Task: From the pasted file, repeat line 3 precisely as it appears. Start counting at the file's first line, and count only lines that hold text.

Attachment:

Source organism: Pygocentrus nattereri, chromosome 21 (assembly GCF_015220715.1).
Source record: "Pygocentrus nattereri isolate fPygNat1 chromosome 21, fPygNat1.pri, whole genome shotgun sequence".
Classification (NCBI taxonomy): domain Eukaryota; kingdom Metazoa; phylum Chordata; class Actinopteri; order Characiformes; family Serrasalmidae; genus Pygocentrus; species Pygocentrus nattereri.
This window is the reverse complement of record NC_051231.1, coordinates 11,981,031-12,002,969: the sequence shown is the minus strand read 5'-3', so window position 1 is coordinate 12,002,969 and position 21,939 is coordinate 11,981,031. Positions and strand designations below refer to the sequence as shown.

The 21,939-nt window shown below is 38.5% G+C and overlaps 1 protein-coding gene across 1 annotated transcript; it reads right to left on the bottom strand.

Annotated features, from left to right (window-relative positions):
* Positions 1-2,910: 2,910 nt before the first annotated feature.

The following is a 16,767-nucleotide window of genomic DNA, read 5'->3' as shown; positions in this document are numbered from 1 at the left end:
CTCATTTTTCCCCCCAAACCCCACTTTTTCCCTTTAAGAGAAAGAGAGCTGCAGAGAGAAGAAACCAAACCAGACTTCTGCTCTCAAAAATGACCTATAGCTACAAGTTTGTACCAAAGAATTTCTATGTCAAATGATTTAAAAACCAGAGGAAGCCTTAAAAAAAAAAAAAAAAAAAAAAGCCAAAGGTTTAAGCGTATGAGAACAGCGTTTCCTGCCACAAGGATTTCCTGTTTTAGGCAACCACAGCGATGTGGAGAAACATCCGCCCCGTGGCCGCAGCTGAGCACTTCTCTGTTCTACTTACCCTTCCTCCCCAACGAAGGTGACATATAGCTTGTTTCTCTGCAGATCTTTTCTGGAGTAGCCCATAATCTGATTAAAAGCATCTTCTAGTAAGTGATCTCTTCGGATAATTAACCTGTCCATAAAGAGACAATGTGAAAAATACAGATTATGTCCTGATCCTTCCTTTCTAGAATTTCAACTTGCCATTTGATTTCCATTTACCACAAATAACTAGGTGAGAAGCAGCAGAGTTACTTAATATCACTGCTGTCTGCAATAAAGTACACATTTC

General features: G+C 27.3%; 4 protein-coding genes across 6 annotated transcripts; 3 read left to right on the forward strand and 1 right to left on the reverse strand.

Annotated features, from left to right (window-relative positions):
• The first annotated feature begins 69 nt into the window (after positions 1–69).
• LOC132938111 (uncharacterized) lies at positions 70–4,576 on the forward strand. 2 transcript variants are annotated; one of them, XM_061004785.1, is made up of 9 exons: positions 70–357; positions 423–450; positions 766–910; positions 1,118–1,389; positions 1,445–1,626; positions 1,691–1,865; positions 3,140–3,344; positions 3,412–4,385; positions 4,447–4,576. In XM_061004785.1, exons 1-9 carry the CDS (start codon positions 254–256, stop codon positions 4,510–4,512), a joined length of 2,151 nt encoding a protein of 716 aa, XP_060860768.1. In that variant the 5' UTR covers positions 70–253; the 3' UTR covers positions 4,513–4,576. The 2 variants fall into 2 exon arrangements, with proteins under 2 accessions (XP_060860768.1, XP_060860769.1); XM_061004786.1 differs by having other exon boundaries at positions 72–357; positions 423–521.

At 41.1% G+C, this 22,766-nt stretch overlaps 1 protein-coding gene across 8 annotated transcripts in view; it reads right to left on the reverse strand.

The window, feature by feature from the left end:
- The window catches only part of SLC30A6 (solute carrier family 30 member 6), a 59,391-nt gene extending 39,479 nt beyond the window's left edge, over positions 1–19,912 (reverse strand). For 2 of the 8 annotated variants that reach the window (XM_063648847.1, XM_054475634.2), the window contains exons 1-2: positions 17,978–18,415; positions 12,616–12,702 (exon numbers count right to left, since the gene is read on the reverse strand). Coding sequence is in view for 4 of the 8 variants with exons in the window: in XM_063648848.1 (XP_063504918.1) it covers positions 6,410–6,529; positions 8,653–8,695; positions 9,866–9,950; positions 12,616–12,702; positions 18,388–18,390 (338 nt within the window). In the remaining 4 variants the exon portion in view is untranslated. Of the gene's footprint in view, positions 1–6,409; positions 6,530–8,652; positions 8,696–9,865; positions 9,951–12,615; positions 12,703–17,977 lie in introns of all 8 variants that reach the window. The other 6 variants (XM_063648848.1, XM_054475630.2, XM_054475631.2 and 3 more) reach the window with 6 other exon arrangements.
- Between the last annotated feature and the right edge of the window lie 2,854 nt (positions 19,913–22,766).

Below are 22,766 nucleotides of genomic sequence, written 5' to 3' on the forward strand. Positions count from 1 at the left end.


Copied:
Classification (NCBI taxonomy): domain Eukaryota; kingdom Metazoa; phylum Chordata; class Actinopteri; order Characiformes; family Serrasalmidae; genus Pygocentrus; species Pygocentrus nattereri.